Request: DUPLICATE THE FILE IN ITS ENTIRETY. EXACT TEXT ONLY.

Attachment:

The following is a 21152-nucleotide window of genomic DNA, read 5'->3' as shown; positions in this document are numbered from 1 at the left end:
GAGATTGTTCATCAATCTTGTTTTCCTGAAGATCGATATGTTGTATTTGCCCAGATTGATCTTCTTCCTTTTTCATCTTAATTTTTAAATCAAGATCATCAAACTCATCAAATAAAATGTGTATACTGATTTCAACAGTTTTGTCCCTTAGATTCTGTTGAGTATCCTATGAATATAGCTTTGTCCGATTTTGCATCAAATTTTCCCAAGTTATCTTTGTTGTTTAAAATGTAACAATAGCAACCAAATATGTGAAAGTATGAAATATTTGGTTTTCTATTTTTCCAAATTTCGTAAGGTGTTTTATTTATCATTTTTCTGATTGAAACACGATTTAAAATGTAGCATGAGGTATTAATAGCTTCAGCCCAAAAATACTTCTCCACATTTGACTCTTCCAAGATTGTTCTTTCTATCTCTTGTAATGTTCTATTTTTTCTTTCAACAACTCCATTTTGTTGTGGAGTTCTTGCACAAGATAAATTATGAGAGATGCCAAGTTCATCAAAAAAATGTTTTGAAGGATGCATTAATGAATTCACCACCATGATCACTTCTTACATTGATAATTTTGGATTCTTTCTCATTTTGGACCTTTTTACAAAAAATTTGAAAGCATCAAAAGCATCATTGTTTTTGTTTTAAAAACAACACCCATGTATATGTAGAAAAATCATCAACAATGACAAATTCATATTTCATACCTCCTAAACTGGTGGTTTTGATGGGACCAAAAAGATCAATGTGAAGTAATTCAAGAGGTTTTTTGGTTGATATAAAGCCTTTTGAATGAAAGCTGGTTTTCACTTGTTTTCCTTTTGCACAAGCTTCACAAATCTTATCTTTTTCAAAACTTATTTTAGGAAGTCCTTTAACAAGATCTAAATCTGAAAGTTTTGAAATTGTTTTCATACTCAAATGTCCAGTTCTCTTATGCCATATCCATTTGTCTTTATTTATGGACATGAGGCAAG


The following is a 21152-nucleotide window of genomic DNA, read 5'->3' as shown; positions in this document are numbered from 1 at the left end:
GAGATTGTTCATCAATCTTGTTTTCCTGAAGATCGATATGTTGTATTTGCCCAGATTGATCTTCTTCCTTTTTCATCTTAATTTTTAAATCAAGATCATCAAACTCATCAAATAAAATGTGTATACTGATTTCAACAGTTTTGTCCCTTAGATTCTGTTGAGTATCCTATGAATATAGCTTTGTCCGATTTTGCATCAAATTTTCCCAAGTTATCTTTGTTGTTTAAAATGTAACAATAGCAACCAAATATGTGAAAGTATGAAATATTTGGTTTTCTATTTTTCCAAATTTCGTAAGGTGTTTTATTTATCATTTTTCTGATTGAAACACGATTTAAAATGTAGCATGAGGTATTAATAGCTTCAGCCCAAAAATACTTCTCCACATTTGACTCTTCCAAGATTGTTCTTTCTATCTCTTGTAATGTTCTATTTTTTCTTTCAACAACTCCATTTTGTTGTGGAGTTCTTGCACAAGATAAATTATGAGAGATGCCAAGTTCATCAAAAAAATGTTTTGAAGGATGCATTAATGAATTCACCACCATGATCACTTCTTACATTGATAATTTTGGATTCTTTCTCATTTTGGACCTTTTTACAAAAAATTTGAAAGCATCAAAAGCATCATTGTTTTTGTTTTAAAAACAACACCCATGTATATGTAGAAAAATCATCAACAATGACAAATTCATATTTCATACCTCCTAAACTGGTGGTTTTGATGGGACCAAAAAGATCAATGTGAAGTAATTCAAGAGGTTTTTTGGTTGATATAAAGCCTTTTGAATGAAAGCTGGTTTTCACTTGTTTTCCTTTTGCACAAGCTTCACAAATCTTATCTTTTTCAAAACTTATTTTAGGAAGTCCTTTAACAAGATCTAAATCTGAAAGTTTTGAAATTGTTTTCATACTCAAATGTCCAGTTCTCTTATGCCATATCCATTTGTCTTTATTTATGGACATGAGGCAAG